A significant advantage of such a dual use surgical tray is that an animal may be anesthetized and placed in the tray in one location, then transported, using the tray as a stretcher, to the surgery location, and then following surgery, back to a recovery location without requiring movement of the animal from a stretcher to the surgical table and then back again to a stretcher.
Typically, the surgical tray 50 is made of a plastic material, and ideally is made of radiolucent material; so that it also can be used in obtaining X-rays in the same manner described previously in conjunction with the device described above and shown in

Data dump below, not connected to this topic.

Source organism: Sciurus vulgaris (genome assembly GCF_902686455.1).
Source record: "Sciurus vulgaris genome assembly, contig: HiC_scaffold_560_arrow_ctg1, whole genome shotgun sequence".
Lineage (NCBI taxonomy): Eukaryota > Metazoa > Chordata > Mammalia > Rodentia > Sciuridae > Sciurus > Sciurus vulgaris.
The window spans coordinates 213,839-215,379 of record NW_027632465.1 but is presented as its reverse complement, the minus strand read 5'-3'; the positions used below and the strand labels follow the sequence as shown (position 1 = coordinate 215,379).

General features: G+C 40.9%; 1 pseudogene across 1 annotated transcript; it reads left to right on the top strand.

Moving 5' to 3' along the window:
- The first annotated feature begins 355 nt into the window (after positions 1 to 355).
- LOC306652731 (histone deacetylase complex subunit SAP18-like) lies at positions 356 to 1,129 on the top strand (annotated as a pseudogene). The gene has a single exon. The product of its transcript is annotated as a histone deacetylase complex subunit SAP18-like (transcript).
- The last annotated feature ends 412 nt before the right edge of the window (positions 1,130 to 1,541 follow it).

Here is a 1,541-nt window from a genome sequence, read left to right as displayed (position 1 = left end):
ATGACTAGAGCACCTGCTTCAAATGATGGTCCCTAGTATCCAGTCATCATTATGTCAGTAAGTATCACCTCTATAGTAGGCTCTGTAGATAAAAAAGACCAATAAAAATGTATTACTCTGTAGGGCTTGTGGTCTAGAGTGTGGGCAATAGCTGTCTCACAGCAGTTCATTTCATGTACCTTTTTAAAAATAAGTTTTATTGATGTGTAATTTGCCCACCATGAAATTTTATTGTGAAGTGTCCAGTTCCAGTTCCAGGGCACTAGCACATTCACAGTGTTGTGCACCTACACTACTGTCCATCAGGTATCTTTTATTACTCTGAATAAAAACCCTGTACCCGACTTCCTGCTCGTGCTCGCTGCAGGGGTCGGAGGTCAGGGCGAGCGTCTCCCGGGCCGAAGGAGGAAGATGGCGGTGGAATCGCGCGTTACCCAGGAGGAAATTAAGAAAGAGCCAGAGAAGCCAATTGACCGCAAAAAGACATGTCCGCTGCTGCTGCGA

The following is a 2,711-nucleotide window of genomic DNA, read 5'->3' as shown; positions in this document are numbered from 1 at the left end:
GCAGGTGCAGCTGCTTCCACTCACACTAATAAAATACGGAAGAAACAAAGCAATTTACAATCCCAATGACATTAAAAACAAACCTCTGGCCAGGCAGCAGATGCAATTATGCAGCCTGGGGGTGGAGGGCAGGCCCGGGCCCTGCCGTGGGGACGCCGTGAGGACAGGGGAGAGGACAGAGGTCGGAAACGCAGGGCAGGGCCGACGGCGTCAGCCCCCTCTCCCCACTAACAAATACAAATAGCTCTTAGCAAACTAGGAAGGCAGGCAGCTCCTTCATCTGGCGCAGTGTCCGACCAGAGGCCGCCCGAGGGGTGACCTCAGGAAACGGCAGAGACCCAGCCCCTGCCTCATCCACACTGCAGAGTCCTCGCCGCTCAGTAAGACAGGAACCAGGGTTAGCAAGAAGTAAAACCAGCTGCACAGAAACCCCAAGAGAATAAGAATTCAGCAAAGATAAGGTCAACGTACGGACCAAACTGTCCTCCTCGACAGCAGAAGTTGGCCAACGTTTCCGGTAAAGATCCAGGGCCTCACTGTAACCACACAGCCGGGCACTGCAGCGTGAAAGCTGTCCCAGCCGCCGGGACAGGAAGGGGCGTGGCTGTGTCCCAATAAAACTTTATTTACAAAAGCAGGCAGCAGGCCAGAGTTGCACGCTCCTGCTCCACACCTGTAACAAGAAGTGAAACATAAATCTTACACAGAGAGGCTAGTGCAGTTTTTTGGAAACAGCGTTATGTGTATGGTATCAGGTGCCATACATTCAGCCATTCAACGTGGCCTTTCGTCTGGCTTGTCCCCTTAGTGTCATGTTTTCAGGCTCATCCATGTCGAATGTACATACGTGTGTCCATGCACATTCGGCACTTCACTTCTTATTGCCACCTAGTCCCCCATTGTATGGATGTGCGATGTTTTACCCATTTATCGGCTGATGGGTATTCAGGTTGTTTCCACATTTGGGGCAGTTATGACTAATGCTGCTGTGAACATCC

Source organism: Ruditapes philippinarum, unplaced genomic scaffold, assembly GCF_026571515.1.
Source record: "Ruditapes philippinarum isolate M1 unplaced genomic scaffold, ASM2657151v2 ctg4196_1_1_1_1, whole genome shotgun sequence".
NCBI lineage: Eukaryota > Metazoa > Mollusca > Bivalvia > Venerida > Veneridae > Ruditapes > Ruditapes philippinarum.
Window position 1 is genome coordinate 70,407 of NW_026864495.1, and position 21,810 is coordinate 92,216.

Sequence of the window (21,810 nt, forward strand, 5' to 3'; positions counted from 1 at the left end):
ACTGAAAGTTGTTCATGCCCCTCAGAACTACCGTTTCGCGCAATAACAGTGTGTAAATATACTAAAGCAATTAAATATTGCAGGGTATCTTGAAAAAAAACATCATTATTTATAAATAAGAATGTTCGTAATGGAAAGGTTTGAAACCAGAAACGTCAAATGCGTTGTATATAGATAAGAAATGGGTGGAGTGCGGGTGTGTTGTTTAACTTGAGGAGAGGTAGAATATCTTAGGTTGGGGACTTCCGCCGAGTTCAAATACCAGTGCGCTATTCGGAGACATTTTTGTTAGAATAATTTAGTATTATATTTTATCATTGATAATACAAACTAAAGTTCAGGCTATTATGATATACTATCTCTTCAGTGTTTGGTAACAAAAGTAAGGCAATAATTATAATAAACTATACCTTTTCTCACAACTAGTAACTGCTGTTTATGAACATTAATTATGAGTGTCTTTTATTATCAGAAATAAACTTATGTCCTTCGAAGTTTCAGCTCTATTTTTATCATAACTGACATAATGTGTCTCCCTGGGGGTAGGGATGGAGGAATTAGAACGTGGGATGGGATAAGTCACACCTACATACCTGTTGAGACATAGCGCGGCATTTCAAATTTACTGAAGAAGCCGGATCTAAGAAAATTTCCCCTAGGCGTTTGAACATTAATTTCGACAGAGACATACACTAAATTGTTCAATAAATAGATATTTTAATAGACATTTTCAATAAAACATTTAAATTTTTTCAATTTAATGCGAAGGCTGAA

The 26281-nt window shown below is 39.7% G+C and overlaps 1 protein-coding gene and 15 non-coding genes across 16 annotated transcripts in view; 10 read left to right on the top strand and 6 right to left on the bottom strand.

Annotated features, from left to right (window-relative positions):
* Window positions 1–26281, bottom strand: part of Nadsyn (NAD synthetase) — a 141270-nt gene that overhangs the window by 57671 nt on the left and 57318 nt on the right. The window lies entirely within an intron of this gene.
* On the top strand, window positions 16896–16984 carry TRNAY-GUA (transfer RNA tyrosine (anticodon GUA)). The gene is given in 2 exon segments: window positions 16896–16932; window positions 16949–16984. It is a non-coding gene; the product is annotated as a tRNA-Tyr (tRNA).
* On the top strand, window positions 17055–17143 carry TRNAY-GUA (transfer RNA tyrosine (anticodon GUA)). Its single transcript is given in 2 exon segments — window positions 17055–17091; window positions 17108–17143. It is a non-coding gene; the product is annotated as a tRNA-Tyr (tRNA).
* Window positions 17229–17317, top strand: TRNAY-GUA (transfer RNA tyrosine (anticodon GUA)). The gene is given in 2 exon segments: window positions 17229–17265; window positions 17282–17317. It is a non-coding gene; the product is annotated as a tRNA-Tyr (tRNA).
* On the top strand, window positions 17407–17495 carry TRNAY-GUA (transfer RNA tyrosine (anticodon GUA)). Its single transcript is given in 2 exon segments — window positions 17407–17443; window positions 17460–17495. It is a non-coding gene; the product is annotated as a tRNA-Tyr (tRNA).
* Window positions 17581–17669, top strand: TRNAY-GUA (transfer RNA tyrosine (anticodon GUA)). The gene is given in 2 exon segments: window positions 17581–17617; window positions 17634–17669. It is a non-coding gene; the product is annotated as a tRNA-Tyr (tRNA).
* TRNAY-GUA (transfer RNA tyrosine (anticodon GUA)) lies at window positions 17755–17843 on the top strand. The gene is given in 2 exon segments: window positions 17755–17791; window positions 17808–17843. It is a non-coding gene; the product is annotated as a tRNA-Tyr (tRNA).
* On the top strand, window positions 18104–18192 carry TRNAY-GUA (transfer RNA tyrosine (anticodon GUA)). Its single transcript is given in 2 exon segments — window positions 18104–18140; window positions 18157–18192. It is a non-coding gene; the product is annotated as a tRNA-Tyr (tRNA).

The foregoing description of the preferred embodiments of the invention is to be considered as illustrative and not as limiting. Various changes and modifications will occur to those skilled in the art for performing substantially the same function, in substantially the same way, to achieve substantially the same result, without departing from the true scope of the invention as defined in the appended claims.
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|Citing Patent||Filing date||Publication date||Applicant||Title|
|US8127721 *||Feb 23, 2006||Mar 6, 2012||Ovagen International Limited||Surgical isolator|
|US8590487 *||Nov 14, 2012||Nov 26, 2013||Ut-Battelle, Llc||Enclosure for small animals during awake animal imaging|
|US20090099575 *||Feb 23, 2006||Apr 16, 2009||Ovagen International Limited||Surgical isolator|
|U.S. Classification||119/757, 5/628, 128/870, 128/846|
|Apr 20, 2009||REMI||Maintenance fee reminder mailed|
|Jun 12, 2009||FPAY||Fee payment|
Year of fee payment: 4
|Jun 12, 2009||SULP||Surcharge for late payment|
|Mar 19, 2013||FPAY||Fee payment|
Year of fee payment: 8